What is the tragedy of the commons? – Nicholas Amendolare

What is the tragedy of the commons? – Nicholas Amendolare

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Is it possible that overfishing, super germs, and global warming are all caused by the same thing? In 1968, a man named Garrett Hardin sat down to write an essay about overpopulation. Within it, he discovered a pattern of human behavior that explains some of history’s biggest problems. Nicholas Amendolare describes the tragedy of the commons.

Lesson by Nicholas Amendolare, directed by TED-Ed.

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87 Responses

  1. Continual Improvement says:

    The tragedy in life is loving junk food more than healthy food.

  2. Obscurity says:

    Tragedy of the commons is when you’re looking to get a rare item in a game, but instead receive “common”

  3. AfrozX Crafted says:

    Does this mean Capitalism will Fail!!😱😱😱

    • Dave id says:

      That’s a really good question. Capitalism will most likely make many people rich, and even benefit society as a whole economically. But the downside of capitalism is that it’s a little like nature, and only the fittest survive, in this case the cheapest, or most bountiful or best made product. These are things we want in products and we determine which is best by buying them, but we might not take into account if these products are good for our environment, community or even the longevity of our economy itself. So for capitalism to survive we’ll need to redefine our view of quality products, and take an interest in long term effects and not just short term goals.
      So in short capitalism can survive if we’re smart about it. Or it could fall apart if we’re too short sighted, letting monetary gain lead us into a culture of unsustainable.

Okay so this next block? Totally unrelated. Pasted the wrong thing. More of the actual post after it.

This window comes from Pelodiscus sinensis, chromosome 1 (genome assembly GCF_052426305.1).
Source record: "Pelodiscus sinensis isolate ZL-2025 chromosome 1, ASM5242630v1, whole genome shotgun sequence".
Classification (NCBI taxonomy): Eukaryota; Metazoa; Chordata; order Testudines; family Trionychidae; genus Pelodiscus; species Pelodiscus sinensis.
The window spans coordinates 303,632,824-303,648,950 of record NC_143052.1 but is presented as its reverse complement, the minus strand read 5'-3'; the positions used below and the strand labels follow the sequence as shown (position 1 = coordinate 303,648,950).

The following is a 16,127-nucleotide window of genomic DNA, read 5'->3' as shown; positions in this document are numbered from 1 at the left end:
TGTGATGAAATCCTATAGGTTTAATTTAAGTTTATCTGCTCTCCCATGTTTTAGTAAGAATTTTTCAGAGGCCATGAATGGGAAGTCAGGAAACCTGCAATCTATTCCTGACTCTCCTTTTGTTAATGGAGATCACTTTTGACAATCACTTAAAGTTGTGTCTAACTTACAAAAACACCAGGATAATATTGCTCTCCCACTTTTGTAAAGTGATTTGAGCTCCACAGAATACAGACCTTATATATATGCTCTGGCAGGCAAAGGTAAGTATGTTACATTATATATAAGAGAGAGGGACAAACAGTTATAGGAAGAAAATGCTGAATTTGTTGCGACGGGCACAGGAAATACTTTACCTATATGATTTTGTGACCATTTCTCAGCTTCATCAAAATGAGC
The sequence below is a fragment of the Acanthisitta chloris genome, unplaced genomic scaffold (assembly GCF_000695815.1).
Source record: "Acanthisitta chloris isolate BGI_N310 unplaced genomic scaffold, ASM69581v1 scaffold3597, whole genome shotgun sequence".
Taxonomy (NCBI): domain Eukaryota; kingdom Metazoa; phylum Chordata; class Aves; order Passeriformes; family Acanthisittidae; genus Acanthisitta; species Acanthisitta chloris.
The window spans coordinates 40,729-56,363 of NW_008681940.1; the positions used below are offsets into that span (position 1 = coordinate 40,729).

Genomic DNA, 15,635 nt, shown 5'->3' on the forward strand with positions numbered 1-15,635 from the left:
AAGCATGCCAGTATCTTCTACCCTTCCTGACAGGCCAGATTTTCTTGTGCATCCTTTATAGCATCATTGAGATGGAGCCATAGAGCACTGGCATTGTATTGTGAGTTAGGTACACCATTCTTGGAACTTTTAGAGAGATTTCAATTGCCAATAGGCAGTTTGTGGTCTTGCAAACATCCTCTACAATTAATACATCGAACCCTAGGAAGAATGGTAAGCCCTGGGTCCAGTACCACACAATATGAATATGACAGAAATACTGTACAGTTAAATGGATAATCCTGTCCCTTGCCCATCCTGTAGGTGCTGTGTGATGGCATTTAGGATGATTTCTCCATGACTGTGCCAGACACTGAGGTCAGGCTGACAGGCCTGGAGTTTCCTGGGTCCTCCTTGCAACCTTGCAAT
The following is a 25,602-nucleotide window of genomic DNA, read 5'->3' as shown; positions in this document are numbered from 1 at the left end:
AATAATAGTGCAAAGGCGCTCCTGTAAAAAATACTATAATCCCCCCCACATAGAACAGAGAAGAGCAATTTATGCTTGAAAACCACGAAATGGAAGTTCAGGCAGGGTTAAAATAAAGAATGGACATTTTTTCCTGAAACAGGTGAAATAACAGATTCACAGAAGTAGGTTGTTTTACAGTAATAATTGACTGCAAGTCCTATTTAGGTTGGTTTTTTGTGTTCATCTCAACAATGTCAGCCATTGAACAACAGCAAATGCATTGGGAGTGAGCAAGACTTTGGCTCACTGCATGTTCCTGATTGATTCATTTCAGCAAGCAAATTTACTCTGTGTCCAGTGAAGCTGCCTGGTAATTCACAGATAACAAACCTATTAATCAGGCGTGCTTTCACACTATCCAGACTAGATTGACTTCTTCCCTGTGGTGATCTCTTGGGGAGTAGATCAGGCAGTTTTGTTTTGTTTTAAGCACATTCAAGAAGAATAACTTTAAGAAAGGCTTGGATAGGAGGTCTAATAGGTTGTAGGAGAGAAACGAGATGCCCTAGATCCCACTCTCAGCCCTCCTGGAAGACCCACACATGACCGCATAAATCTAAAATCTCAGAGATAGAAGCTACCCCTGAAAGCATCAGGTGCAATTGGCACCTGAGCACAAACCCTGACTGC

So, maybe? but I may have just used capitalism and consumerism interchangeably, so I’m probably not the best source.
      I din’t mean for this to be so long. Sorry.

    • Adam Martin says:

      It means that when capitalism does fail, that it’ll fail for all of us – big time. It also means that capitalism is inevitable during times of surplus. Essentially, we’re doomed.

    • Pradeep Angiras says:

      It’s unbridled and unrestrained greed that would bring doom on us, call it whatever isms or schisms anyone wants to 🙂

  4. The Science Biome says:

    Loved the animation style of this video, one of the best ones you have made!

  5. SARTHAK SRIVASTAVA says:

    Someone show this to good for nothing Orange Skinned Clown atleast!

    • SARTHAK SRIVASTAVA says:

      Kiiro Sagi: Considering India, instead of having a huge population and negating per capita emissions(which obv would be low) the total emission are comparatively low.
      2. CCPI designates that India is trying hard to achieve its emission reduction promises while Usa hovers at an abysmal 43.

    • Jim Bob says:

      Not important trump see’s this. Did you see this Sarthak?

      This is why various corporations & Scientists are against the development of A.I.

      A.I is the true answer to balance the tragedy of the commons.

    • Ricardo Siahaan says:

      Orange Clown: “FAKE NEWS !”

    • Jacob Votava says:

      Meptiness also, the removal of dotnet sites used to educate people on global warming.

  6. kylesocrazy says:

    Just don’t be selfish

    • Wurminator says:

      + Stephen Darrenkamp
      They have the option but ignorance about the sheer existence of the option makes it worthless.

      Imagine being the leader of a country with a lot of oil deposits, but you don’t know about it because former searches for oil were unsuccessful.
      Now every other nation with oil could blackmail you because you are supposedly reliant on foreign oil.
      They have you under control now despite your option to drill for your own oil,
      and yes, you are in a way forced to obliged.
      Now imagine the other nations would know that you have oil, now every attempt at discovering it could get you into trouble so you don’t even dare.

      What would be your solution to this problem in every worker-boss relationship?